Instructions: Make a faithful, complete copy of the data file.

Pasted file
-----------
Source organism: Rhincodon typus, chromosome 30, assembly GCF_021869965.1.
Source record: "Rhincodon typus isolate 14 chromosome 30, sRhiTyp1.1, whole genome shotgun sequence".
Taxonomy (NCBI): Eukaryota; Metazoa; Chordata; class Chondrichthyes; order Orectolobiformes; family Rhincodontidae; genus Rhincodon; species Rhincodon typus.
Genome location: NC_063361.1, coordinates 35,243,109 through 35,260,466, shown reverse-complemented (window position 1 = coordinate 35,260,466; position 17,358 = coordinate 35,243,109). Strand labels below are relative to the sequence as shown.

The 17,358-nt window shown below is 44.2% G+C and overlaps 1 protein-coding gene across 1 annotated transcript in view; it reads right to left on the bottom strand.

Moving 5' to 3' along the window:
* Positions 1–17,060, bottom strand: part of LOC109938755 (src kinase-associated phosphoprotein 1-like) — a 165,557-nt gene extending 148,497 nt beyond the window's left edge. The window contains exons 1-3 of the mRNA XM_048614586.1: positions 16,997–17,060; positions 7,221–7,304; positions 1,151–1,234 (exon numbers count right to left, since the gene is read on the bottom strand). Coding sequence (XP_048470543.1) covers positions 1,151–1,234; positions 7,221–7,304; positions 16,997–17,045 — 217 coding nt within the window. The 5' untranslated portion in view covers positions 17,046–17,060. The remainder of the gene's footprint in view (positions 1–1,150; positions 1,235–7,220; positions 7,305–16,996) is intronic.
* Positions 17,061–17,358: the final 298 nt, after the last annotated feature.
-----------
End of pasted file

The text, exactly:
Source organism: Rhincodon typus, chromosome 30, assembly GCF_021869965.1.
Source record: "Rhincodon typus isolate 14 chromosome 30, sRhiTyp1.1, whole genome shotgun sequence".
Taxonomy (NCBI): Eukaryota; Metazoa; Chordata; class Chondrichthyes; order Orectolobiformes; family Rhincodontidae; genus Rhincodon; species Rhincodon typus.
Genome location: NC_063361.1, coordinates 35,243,109 through 35,260,466, shown reverse-complemented (window position 1 = coordinate 35,260,466; position 17,358 = coordinate 35,243,109). Strand labels below are relative to the sequence as shown.

The 17,358-nt window shown below is 44.2% G+C and overlaps 1 protein-coding gene across 1 annotated transcript in view; it reads right to left on the bottom strand.

Moving 5' to 3' along the window:
* Positions 1–17,060, bottom strand: part of LOC109938755 (src kinase-associated phosphoprotein 1-like) — a 165,557-nt gene extending 148,497 nt beyond the window's left edge. The window contains exons 1-3 of the mRNA XM_048614586.1: positions 16,997–17,060; positions 7,221–7,304; positions 1,151–1,234 (exon numbers count right to left, since the gene is read on the bottom strand). Coding sequence (XP_048470543.1) covers positions 1,151–1,234; positions 7,221–7,304; positions 16,997–17,045 — 217 coding nt within the window. The 5' untranslated portion in view covers positions 17,046–17,060. The remainder of the gene's footprint in view (positions 1–1,150; positions 1,235–7,220; positions 7,305–16,996) is intronic.
* Positions 17,061–17,358: the final 298 nt, after the last annotated feature.